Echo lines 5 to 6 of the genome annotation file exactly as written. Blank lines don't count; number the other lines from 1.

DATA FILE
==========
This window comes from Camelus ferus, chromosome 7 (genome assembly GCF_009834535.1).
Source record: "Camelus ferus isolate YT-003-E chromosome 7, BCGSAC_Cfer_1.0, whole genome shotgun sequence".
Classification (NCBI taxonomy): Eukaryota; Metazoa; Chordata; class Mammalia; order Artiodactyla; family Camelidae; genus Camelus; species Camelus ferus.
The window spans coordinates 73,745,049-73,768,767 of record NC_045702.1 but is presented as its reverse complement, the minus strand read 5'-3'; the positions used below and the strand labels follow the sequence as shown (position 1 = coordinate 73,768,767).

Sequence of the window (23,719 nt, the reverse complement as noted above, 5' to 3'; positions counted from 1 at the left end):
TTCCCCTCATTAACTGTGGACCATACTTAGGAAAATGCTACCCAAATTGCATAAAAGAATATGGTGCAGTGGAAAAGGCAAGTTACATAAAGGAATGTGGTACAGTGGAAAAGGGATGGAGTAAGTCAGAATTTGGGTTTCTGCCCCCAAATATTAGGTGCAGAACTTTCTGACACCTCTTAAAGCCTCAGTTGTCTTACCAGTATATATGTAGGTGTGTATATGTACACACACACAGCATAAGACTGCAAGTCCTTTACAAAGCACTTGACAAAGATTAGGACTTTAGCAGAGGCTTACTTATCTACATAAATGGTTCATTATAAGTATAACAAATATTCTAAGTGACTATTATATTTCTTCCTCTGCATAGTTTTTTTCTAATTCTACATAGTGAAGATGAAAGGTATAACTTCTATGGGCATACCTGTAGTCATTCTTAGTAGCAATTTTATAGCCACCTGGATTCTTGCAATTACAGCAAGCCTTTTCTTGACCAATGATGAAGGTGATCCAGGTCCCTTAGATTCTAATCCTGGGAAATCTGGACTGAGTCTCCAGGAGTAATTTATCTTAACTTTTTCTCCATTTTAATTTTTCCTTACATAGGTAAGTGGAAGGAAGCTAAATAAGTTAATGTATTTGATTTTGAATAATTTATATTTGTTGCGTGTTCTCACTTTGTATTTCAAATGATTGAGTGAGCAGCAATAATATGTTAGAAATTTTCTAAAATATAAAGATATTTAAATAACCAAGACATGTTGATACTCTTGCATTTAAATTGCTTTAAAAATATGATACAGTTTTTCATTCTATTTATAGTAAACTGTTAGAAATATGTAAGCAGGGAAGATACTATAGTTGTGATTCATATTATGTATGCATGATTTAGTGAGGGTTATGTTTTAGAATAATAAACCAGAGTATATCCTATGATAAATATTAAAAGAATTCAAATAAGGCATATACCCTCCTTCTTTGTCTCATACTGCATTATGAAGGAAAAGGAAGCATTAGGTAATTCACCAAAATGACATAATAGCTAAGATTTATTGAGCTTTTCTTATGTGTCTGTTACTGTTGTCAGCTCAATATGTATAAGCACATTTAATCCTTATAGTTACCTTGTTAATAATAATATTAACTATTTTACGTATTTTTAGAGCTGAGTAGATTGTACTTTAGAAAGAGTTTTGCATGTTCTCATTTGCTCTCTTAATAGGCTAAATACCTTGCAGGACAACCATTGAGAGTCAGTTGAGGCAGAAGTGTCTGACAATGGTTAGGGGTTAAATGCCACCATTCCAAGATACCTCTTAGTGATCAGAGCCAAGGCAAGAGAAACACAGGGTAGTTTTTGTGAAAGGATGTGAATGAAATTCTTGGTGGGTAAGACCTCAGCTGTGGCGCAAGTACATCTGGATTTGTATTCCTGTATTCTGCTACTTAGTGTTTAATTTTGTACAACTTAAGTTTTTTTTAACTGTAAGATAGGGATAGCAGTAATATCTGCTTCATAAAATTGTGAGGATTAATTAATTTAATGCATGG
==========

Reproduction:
Sequence of the window (23,719 nt, the reverse complement as noted above, 5' to 3'; positions counted from 1 at the left end):
TTCCCCTCATTAACTGTGGACCATACTTAGGAAAATGCTACCCAAATTGCATAAAAGAATATGGTGCAGTGGAAAAGGCAAGTTACATAAAGGAATGTGGTACAGTGGAAAAGGGATGGAGTAAGTCAGAATTTGGGTTTCTGCCCCCAAATATTAGGTGCAGAACTTTCTGACACCTCTTAAAGCCTCAGTTGTCTTACCAGTATATATGTAGGTGTGTATATGTACACACACACAGCATAAGACTGCAAGTCCTTTACAAAGCACTTGACAAAGATTAGGACTTTAGCAGAGGCTTACTTATCTACATAAATGGTTCATTATAAGTATAACAAATATTCTAAGTGACTATTATATTTCTTCCTCTGCATAGTTTTTTTCTAATTCTACATAGTGAAGATGAAAGGTATAACTTCTATGGGCATACCTGTAGTCATTCTTAGTAGCAATTTTATAGCCACCTGGATTCTTGCAATTACAGCAAGCCTTTTCTTGACCAATGATGAAGGTGATCCAGGTCCCTTAGATTCTAATCCTGGGAAATCTGGACTGAGTCTCCAGGAGTAATTTATCTTAACTTTTTCTCCATTTTAATTTTTCCTTACATAGGTAAGTGGAAGGAAGCTAAATAAGTTAATGTATTTGATTTTGAATAATTTATATTTGTTGCGTGTTCTCACTTTGTATTTCAAATGATTGAGTGAGCAGCAATAATATGTTAGAAATTTTCTAAAATATAAAGATATTTAAATAACCAAGACATGTTGATACTCTTGCATTTAAATTGCTTTAAAAATATGATACAGTTTTTCATTCTATTTATAGTAAACTGTTAGAAATATGTAAGCAGGGAAGATACTATAGTTGTGATTCATATTATGTATGCATGATTTAGTGAGGGTTATGTTTTAGAATAATAAACCAGAGTATATCCTATGATAAATATTAAAAGAATTCAAATAAGGCATATACCCTCCTTCTTTGTCTCATACTGCATTATGAAGGAAAAGGAAGCATTAGGTAATTCACCAAAATGACATAATAGCTAAGATTTATTGAGCTTTTCTTATGTGTCTGTTACTGTTGTCAGCTCAATATGTATAAGCACATTTAATCCTTATAGTTACCTTGTTAATAATAATATTAACTATTTTACGTATTTTTAGAGCTGAGTAGATTGTACTTTAGAAAGAGTTTTGCATGTTCTCATTTGCTCTCTTAATAGGCTAAATACCTTGCAGGACAACCATTGAGAGTCAGTTGAGGCAGAAGTGTCTGACAATGGTTAGGGGTTAAATGCCACCATTCCAAGATACCTCTTAGTGATCAGAGCCAAGGCAAGAGAAACACAGGGTAGTTTTTGTGAAAGGATGTGAATGAAATTCTTGGTGGGTAAGACCTCAGCTGTGGCGCAAGTACATCTGGATTTGTATTCCTGTATTCTGCTACTTAGTGTTTAATTTTGTACAACTTAAGTTTTTTTTAACTGTAAGATAGGGATAGCAGTAATATCTGCTTCATAAAATTGTGAGGATTAATTAATTTAATGCATGG